Despite it poor flying capabilities the Thunderstreak was used by several display teams, such as the famous US team ‘Thunderbirds’.
Also in the Netherlands several display teams used the Thunderstreak, such as the "Dash Four"team of 1956 and the “Red Noses-team.
In 1963 there was a team of 315 squadron “Sandbag Diamond” with four Thunderstreaks plus one solo. Very little is known about this team.
A well known team, which never flew an official display was the “Whiskey Four 67" of squadron 314. Seven aircraft had the special scheme applied. Because of an accident killing the pilot during a training flight the team was dismissed shortly before its first official display. In (the Dutch modelling magazine) ‘Modelbouw in Plastic, number 2, jaargang 17, 1988 a short article is published with photos and a drawn colour scheme.

In 1970 314 squadron raised a team, called "The Rascals" which displayed several times. In 1971 the team flew with the successor of the Thunderstreak, the Northrop NF-5.

The last operational flight with a Dutch F-84F was December 21, 1970.
Because of accidents 75 aircraft were written off during the fourteen years the Streak had been used. This is almost 42 % of the total amount of Thunderstreaks used in Dutch service.

Several Thunderstreaks are preserved in the Netherlands.
Status 1991 (source: Dutch Wrecks and Relics by W. Zwakhals):

  • The Fokker factory school: P-172 and P-230 [I wonder what happened with these aircraft after Fokker's bankruptcy??]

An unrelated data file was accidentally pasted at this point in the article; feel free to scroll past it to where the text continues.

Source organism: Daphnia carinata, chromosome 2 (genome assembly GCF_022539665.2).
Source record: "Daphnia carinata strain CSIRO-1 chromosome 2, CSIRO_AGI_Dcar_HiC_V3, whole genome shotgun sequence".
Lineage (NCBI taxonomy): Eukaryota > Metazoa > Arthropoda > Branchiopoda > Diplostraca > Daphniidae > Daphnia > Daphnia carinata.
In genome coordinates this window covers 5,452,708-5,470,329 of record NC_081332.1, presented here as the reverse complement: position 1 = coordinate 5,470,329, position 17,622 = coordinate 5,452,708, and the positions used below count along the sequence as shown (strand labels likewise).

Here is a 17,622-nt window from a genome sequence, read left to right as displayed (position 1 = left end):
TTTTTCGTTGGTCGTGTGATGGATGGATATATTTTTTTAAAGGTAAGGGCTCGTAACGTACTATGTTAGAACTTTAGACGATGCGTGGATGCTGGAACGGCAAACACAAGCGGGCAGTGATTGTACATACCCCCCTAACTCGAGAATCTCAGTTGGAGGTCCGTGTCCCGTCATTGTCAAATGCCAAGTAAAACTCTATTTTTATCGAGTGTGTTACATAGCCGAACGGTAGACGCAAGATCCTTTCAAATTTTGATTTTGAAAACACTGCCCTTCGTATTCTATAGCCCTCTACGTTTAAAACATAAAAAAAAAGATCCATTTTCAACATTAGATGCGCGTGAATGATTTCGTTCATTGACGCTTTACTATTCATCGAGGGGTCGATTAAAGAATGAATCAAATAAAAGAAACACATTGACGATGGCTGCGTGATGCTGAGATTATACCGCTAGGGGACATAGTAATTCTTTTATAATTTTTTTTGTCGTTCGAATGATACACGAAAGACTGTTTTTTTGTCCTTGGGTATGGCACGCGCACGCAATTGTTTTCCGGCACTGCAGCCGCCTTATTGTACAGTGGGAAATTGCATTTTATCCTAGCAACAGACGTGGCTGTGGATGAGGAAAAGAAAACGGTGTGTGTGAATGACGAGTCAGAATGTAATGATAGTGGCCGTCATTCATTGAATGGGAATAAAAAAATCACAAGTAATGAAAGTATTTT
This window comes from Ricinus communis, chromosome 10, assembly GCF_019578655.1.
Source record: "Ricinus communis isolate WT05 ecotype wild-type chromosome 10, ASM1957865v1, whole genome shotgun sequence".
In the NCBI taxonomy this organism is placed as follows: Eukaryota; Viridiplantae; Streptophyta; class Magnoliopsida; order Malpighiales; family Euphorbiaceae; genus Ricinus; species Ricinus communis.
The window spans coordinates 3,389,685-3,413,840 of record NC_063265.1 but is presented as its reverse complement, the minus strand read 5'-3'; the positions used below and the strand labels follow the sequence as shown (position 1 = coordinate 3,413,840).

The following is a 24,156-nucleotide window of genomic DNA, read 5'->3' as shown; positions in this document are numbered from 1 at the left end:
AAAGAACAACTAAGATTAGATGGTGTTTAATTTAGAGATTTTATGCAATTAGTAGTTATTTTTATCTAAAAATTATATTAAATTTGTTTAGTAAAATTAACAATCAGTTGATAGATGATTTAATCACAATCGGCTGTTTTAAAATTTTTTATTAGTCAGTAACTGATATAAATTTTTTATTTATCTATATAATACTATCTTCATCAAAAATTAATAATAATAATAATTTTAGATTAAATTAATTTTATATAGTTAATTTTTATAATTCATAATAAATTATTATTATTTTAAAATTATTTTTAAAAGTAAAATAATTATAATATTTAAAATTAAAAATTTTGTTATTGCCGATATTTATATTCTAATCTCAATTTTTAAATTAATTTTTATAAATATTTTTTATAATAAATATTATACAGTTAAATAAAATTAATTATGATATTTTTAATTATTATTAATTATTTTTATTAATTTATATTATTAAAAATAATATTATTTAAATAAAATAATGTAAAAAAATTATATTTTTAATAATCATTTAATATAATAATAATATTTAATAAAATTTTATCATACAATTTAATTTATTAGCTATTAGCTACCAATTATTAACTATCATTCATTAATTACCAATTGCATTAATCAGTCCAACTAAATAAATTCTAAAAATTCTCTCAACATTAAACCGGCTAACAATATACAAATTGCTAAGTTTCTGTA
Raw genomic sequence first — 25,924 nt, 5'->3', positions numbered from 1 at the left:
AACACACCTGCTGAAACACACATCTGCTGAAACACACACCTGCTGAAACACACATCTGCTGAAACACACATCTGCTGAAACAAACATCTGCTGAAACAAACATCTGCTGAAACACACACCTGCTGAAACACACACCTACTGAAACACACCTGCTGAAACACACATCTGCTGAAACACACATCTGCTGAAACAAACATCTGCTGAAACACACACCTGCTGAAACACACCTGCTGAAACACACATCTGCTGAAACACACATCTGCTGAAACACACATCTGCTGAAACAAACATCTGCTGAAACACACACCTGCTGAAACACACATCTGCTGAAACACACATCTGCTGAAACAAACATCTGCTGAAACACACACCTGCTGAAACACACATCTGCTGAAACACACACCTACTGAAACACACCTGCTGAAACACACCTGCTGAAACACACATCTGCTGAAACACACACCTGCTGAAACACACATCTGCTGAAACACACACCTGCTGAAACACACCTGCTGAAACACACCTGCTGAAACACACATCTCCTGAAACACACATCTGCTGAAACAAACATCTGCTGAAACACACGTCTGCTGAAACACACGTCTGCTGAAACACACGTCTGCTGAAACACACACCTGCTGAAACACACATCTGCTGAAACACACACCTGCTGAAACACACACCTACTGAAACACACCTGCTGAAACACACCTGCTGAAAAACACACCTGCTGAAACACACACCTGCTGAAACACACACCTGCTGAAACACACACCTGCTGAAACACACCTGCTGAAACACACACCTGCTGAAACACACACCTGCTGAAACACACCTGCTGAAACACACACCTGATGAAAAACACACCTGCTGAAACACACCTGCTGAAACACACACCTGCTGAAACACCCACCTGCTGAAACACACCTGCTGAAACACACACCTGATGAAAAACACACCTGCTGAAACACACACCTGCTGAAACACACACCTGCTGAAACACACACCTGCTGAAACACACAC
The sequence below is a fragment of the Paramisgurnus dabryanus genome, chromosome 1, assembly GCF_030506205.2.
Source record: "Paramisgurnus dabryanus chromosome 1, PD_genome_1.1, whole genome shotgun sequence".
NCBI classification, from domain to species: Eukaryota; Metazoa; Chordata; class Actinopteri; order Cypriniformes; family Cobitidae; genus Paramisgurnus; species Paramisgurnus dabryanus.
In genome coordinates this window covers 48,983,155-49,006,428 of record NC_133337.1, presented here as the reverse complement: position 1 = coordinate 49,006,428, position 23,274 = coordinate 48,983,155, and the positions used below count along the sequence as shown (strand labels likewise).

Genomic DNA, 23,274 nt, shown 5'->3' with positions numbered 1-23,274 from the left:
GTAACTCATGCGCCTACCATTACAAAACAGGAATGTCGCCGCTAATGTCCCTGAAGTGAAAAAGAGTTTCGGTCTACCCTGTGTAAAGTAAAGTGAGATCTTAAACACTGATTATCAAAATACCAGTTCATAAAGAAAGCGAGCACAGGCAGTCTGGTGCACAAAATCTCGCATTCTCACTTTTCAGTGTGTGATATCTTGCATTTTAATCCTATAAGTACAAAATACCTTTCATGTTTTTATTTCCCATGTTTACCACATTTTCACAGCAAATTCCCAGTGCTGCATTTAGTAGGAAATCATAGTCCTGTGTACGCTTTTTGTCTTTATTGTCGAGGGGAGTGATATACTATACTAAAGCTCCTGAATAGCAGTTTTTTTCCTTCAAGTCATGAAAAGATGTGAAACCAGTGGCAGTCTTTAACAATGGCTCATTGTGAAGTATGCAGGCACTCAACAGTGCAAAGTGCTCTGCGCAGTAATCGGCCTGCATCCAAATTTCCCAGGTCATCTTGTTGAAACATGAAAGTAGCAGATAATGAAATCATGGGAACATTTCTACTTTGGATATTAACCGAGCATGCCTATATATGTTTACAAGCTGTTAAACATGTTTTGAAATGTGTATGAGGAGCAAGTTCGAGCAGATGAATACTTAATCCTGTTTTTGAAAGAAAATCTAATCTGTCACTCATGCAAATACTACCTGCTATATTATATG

• The Anthony Fokker school, The Hague: P-134 and P-254 (I photographed them in 1992; the aircraft were in excellent condition at that time.
  • TU- Delft: parts of P-227
  • Militaire Luchtvaart Museum at Soesterberg: P-226
  • Air base Woensdrecht: P-170 airframe
  • Air base GilzeRijen: P-191 as gate guard; and at DVM P-248
  • Autotron at Rosmalen: P-263 [Nowadays Autotron is closed]
  • At modelingDelta Mini Airport at Oss P-276
  • At the MSS (Mineurs en Sapeur School) at Reek: P-224 and P-312 (in fact P-229)
  • Air base Eindhoven: P-231 as gate guard and P-277 stored.
  • Air base Deelen: P-243 as gate guard.
  • LETS/Deelen: P-149 had been used as decoy at air base Soesterberg. It might be P-152, but this is uncertain.
  • Air base Twenthe: P-166; P-171 and P-209. Air base is closed since 2004
  • Air base Leeuwarden: P-194; In 1991 several parts were in use for fire practices.